(NaturalNews) Farm-raised tilapia, one of the cheapest and most popular fish in the United States, may actually worsen the inflammation that leads to heart disease, arthritis, asthma and other serious health problems, according to a new study conducted by researchers from Wake Forest University School of Medicine and published in the Journal of the American Dietetic Association.
"For individuals who are eating fish as a method to control inflammatory diseases such as heart disease, it is clear from these numbers that tilapia is not a good choice," the researchers wrote. "All other nutritional content aside, the inflammatory potential of hamburger and pork bacon is lower than the average serving of farmed tilapia."
As researchers have discovered the importance of maintaining a healthy ratio of omega-3 to omega-6 fatty acids, many health professionals have recommended that people increase their fish intake as a way of getting more omega-3s. Numerous studies have found that omega-3s help reduce the inflammation that has been implicated in a wide variety of diseases including cardiovascular disease, asthma and allergies, autoimmune disorders, and arthritis.
Due to its low cost, tilapia has become the fifth most popular fish in the United States, and is particularly popular among people with lower incomes. It is the most commonly used fish for fish sticks, fish burgers and artificial crab.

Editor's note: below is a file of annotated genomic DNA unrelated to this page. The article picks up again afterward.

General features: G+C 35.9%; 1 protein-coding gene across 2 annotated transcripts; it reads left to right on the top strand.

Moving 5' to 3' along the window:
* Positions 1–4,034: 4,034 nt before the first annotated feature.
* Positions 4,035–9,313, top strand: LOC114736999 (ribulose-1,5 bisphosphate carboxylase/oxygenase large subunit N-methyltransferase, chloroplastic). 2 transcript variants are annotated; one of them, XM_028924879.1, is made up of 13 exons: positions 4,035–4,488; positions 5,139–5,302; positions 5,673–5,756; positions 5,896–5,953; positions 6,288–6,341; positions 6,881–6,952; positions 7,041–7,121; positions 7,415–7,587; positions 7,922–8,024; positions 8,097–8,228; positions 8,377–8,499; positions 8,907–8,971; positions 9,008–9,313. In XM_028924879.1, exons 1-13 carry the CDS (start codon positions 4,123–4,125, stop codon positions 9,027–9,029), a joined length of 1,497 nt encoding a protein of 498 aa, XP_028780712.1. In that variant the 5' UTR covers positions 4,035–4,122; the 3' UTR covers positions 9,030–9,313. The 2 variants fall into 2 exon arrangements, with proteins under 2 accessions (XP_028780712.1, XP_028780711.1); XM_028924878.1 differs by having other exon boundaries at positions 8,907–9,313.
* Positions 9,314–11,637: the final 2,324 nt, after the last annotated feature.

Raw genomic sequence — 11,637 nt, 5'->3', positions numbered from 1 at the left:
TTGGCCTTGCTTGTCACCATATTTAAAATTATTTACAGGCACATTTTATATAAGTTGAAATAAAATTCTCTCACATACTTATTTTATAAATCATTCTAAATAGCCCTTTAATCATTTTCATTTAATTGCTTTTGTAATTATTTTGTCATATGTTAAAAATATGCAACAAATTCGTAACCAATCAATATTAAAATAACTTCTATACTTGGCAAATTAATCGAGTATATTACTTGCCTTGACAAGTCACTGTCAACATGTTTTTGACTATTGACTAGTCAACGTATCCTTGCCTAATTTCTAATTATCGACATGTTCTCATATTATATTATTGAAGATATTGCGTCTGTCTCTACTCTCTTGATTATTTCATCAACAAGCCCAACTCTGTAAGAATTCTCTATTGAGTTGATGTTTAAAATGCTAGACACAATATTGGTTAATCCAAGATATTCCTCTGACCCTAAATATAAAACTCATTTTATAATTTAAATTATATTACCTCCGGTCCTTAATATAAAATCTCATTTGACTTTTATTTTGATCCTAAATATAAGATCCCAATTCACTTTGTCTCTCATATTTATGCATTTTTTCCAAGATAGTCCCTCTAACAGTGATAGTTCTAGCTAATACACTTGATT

Unlike many other fish, however, farm-raised tilapia contains particularly high levels of an unhealthy kind of omega-6. It also contains less than 0.5 grams of omega-3s per 100 grams of fish, in contrast to almost three grams in an equivalent amount of farm-raised salmon, and four grams in trout.
"We are all familiar with the classical Hippocratic admonition, Primum no nocere, 'First, do no harm.'" said researcher Floyd H. Chilton. "I think it behooves us to consider this critical directive when making dietary prescriptions for the sake of health. Cardiologists are telling their patients to go home and eat fish, and if the patients are poor, they're eating tilapia. And that could translate into a dangerous situation."
Sources for this story include: www.upi.com; www2.journalnow.com.